If I were King I’d direct money disproportionately to “b.” These are people who have proven to be viable in the workplace. They generally have families and homes. When back on their feet they will continue to be productive entities. I wouldn’t let them rot in the interim, and I suspect they would spend in the interim.

    Why subsidize the relatively unaffected? (d) Why subsidize the relatively unproductive? (a)

    Bernard gives us his usual: Well, nothing you can do about it. Its politics. So just sit back and relax while bad policy has you raped. Was it the “Eloi” in the Time Machine movie who had this philosophy? Chomp, chomp.

    odo – BTW, I think the meta-question is why “another stimulus” or “a few more stimuli” have political power in the first place.

    Absolutely correct. They know this is a head fake. We are headed for another splat. It didn’t work.

  10. Steve Verdon says:

    The choice was not between those four options. Politically the choice was between a one time buyoff and a legislative fix to increase the COLA. So, a one time increase or a permanent increase. In that sense, as distasteful as it is, the current plan is marginally less bad.

    What do yo mean Bernard, according to the article Social Security does have a mandatory COLA with a floor at zero.

    I agree with Bernard that it is a phoney multiple choice, but I’m surprised at you Steve, throwing that “not productive” in there, or for that matter “[people] who have already gotten a nice raise.”

    What? They aren’t contributing to the economy in a direct way, by that standard they are unproductive. And yes, they got a 5.8% COLA this year which is far higher than actual inflation, so its very much like a “raise”.

    From a stimulus standpoint we care what each group will do with the money, not so much who they are, how productive they are, or how nice their raises have been.

    Right, which is why we should have the government just give it to heroin junkies. Or distribute it via helicopter tossing it over the side. So long as the money is spent, who cares.

    Next up: Obama’s plan to build three large pyramids that do precisely nothing.

    To stimulate the economy they should spend … probably in small scale retail purchases. Will the seniors do that? I don’t know … data not given.

    Right and the people in group b wont spend the money? Nor the young adults in group a?

    (That Obama can get you worrying about $14B, out of a trillion or two probably does demonstrate a political victory on his part.)

    Amusingly when I did point out that the AIG bonuses were chump change compared to the waste, fraud and abuse we’d see with the stimulus, I was told I was being silly. Now, when I point to something specific and smaller, I’m again called silly. Would you people please make up your minds ffs.

  11. Steve, but the pyramids are shovel ready!

  12. Grouse about it all you want. Seniors are a huge voting bloc, and they want their loot. We live in a system where that matters. I’m not saying it is good, but it is what it is. And in this case, the debate was between a one time payment or an increase in the COLA for this year which would have had increased the the amount that would have been affected by next year’s COLA if there is one.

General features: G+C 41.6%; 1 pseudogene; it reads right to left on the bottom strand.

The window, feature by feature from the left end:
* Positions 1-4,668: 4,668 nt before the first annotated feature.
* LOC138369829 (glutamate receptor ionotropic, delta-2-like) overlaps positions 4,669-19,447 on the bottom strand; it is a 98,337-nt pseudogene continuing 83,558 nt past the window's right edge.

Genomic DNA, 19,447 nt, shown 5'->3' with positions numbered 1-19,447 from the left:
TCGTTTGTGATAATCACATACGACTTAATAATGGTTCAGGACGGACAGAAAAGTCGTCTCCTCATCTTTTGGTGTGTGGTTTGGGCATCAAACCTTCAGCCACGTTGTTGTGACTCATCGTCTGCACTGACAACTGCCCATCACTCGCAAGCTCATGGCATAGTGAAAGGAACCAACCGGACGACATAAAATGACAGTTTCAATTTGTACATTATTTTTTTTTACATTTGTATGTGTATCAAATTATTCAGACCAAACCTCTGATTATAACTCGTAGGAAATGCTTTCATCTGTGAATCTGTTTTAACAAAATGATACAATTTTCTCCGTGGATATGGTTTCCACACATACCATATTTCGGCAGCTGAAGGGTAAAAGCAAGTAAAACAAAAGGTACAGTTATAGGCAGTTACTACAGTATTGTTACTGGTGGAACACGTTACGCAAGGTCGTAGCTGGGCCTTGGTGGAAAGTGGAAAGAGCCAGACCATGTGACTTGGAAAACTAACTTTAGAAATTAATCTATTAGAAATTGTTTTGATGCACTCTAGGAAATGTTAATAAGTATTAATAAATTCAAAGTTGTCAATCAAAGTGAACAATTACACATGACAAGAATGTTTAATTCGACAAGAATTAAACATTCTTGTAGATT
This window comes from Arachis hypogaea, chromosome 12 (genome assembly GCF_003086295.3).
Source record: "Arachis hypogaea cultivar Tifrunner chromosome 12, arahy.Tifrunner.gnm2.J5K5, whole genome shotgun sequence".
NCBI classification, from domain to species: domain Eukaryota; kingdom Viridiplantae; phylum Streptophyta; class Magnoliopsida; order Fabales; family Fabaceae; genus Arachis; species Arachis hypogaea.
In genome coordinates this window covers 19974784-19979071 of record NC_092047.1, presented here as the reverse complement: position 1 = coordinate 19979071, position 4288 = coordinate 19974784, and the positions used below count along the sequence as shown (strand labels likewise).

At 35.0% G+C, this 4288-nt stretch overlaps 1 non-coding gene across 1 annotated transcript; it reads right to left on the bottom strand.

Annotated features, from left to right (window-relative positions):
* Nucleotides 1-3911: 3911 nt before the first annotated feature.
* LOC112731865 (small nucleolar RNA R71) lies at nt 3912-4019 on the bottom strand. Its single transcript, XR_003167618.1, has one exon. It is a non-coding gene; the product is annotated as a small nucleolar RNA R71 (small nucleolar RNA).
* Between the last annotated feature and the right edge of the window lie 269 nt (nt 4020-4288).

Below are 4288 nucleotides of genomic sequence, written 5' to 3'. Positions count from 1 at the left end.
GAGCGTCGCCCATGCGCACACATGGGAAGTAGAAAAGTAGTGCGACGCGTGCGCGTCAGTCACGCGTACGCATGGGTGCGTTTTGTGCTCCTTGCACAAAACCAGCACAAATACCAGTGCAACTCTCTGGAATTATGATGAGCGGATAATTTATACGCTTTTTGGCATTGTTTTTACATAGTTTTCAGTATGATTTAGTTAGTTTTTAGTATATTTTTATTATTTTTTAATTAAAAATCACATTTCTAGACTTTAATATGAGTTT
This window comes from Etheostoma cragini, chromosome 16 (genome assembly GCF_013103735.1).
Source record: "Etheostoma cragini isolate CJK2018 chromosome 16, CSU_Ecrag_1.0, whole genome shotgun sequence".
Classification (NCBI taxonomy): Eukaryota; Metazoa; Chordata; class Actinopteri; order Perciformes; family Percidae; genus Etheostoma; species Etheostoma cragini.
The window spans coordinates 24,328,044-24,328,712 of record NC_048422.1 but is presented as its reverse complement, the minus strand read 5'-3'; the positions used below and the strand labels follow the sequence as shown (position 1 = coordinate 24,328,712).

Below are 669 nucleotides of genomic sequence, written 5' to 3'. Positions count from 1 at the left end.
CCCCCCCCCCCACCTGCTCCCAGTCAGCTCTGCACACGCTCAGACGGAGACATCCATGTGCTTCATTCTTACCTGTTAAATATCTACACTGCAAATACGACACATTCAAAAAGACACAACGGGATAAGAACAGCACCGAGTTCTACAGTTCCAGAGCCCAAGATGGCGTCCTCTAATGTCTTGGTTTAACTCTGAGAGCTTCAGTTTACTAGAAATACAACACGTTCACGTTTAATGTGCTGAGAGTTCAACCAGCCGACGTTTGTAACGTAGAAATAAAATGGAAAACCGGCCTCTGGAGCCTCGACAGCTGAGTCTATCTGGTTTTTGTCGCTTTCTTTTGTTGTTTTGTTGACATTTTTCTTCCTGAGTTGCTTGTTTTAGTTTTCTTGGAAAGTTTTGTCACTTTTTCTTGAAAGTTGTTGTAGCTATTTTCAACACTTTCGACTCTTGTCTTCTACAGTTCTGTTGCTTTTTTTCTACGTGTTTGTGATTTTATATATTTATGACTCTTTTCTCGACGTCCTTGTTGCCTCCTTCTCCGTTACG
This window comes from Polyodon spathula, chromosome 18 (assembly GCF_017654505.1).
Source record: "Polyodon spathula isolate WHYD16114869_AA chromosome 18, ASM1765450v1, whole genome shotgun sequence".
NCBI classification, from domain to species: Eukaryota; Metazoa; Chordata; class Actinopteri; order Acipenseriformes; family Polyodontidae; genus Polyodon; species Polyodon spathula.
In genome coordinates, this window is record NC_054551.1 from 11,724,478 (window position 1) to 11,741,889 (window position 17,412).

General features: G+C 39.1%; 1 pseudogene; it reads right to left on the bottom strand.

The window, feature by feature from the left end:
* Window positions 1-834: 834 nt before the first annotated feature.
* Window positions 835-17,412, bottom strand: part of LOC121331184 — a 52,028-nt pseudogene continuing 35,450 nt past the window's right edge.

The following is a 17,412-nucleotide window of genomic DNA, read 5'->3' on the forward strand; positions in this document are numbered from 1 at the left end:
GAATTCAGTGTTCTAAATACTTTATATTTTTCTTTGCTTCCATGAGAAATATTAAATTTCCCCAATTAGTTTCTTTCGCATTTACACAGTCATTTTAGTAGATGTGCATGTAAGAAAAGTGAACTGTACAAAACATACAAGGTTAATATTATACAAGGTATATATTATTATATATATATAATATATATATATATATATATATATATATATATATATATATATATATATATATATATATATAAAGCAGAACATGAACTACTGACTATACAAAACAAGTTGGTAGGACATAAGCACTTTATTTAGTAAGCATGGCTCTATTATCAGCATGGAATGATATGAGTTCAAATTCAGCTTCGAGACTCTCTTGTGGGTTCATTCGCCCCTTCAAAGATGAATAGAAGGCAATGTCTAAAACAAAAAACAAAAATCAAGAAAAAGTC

Heck, if we could get a few years of lower COLAs with small sidepayments we could actually bring down the long-term costs of Social Security over a decade.

    But whatever… as I say, I know ideological purity is more valuable than political realism to some.

  13. sam says:

    I’m serious about this–If I get it, how do I give it back?

  14. Drew says:

    One wonders if Bernard was a lamb, and found himself in a closed pen with five hungry wolves debating the dinner options if he would casually observe, like a detached academic:

    “Grouse about it all you want. Wolves are a huge voting bloc, and they want their dinner. We live in a system where that matters. I’m not saying it is good, but it is what it is.”

  15. sam says:

    I object to be the wolf simile–my teeth are not nearly as strong as they used to be.

  16. odograph says:

    Steve, show me that seniors contributed to systemic risk to the same degree, and I’ll group them with AIG executives.

    “Splat” Drew? If so, our exit strategy becomes that much more complicated. And ugly. A second and wider home buyer’s credit looks like a desperate bid to reinflate the housing bubble. If that is really the lesser evil … we are in a bad spot.

  17. odograph says:

    In other news, Geitner wants to make TARP a permanent feature of the Fed toolbox?

  18. Steve Verdon says:

    Steve, show me that seniors contributed to systemic risk to the same degree, and I’ll group them with AIG executives.

    Social Security and Medicare are certianly contrinbuting to the long…well medium term fiscal imbalance like nothing else…well that is unless Obama gets the health care reform he wants.

    Not quite what you were asking for, but probably a far larger problem in the end.